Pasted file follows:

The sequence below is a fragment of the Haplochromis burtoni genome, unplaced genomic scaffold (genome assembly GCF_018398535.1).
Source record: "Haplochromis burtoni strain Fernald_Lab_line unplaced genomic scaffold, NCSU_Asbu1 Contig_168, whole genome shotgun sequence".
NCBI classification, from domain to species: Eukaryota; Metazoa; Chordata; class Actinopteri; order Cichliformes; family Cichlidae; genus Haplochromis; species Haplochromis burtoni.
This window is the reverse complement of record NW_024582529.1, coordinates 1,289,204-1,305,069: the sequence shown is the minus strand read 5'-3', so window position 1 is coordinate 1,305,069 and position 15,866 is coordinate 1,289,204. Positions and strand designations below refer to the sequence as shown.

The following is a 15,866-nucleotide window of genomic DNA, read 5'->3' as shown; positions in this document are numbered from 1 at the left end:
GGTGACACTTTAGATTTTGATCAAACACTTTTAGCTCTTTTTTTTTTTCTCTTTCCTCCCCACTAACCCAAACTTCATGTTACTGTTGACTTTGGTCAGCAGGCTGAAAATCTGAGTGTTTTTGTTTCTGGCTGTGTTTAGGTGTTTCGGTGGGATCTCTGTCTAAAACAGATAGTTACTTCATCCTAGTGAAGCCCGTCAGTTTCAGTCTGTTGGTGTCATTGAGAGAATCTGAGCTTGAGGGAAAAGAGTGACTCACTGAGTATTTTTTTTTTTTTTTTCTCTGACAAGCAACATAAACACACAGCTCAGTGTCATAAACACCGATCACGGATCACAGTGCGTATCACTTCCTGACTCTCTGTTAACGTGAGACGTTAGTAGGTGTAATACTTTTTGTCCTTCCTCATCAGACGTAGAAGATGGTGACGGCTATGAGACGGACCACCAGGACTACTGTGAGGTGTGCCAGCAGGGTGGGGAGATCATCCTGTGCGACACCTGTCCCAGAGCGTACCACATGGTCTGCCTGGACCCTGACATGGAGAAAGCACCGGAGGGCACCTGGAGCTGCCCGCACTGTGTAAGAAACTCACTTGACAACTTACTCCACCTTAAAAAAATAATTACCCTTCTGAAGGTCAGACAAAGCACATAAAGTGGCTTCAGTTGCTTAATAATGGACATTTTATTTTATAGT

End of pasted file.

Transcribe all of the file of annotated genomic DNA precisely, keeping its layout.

The sequence below is a fragment of the Haplochromis burtoni genome, unplaced genomic scaffold (genome assembly GCF_018398535.1).
Source record: "Haplochromis burtoni strain Fernald_Lab_line unplaced genomic scaffold, NCSU_Asbu1 Contig_168, whole genome shotgun sequence".
NCBI classification, from domain to species: Eukaryota; Metazoa; Chordata; class Actinopteri; order Cichliformes; family Cichlidae; genus Haplochromis; species Haplochromis burtoni.
This window is the reverse complement of record NW_024582529.1, coordinates 1,289,204-1,305,069: the sequence shown is the minus strand read 5'-3', so window position 1 is coordinate 1,305,069 and position 15,866 is coordinate 1,289,204. Positions and strand designations below refer to the sequence as shown.

The following is a 15,866-nucleotide window of genomic DNA, read 5'->3' as shown; positions in this document are numbered from 1 at the left end:
GGTGACACTTTAGATTTTGATCAAACACTTTTAGCTCTTTTTTTTTTTCTCTTTCCTCCCCACTAACCCAAACTTCATGTTACTGTTGACTTTGGTCAGCAGGCTGAAAATCTGAGTGTTTTTGTTTCTGGCTGTGTTTAGGTGTTTCGGTGGGATCTCTGTCTAAAACAGATAGTTACTTCATCCTAGTGAAGCCCGTCAGTTTCAGTCTGTTGGTGTCATTGAGAGAATCTGAGCTTGAGGGAAAAGAGTGACTCACTGAGTATTTTTTTTTTTTTTTTCTCTGACAAGCAACATAAACACACAGCTCAGTGTCATAAACACCGATCACGGATCACAGTGCGTATCACTTCCTGACTCTCTGTTAACGTGAGACGTTAGTAGGTGTAATACTTTTTGTCCTTCCTCATCAGACGTAGAAGATGGTGACGGCTATGAGACGGACCACCAGGACTACTGTGAGGTGTGCCAGCAGGGTGGGGAGATCATCCTGTGCGACACCTGTCCCAGAGCGTACCACATGGTCTGCCTGGACCCTGACATGGAGAAAGCACCGGAGGGCACCTGGAGCTGCCCGCACTGTGTAAGAAACTCACTTGACAACTTACTCCACCTTAAAAAAATAATTACCCTTCTGAAGGTCAGACAAAGCACATAAAGTGGCTTCAGTTGCTTAATAATGGACATTTTATTTTATAGT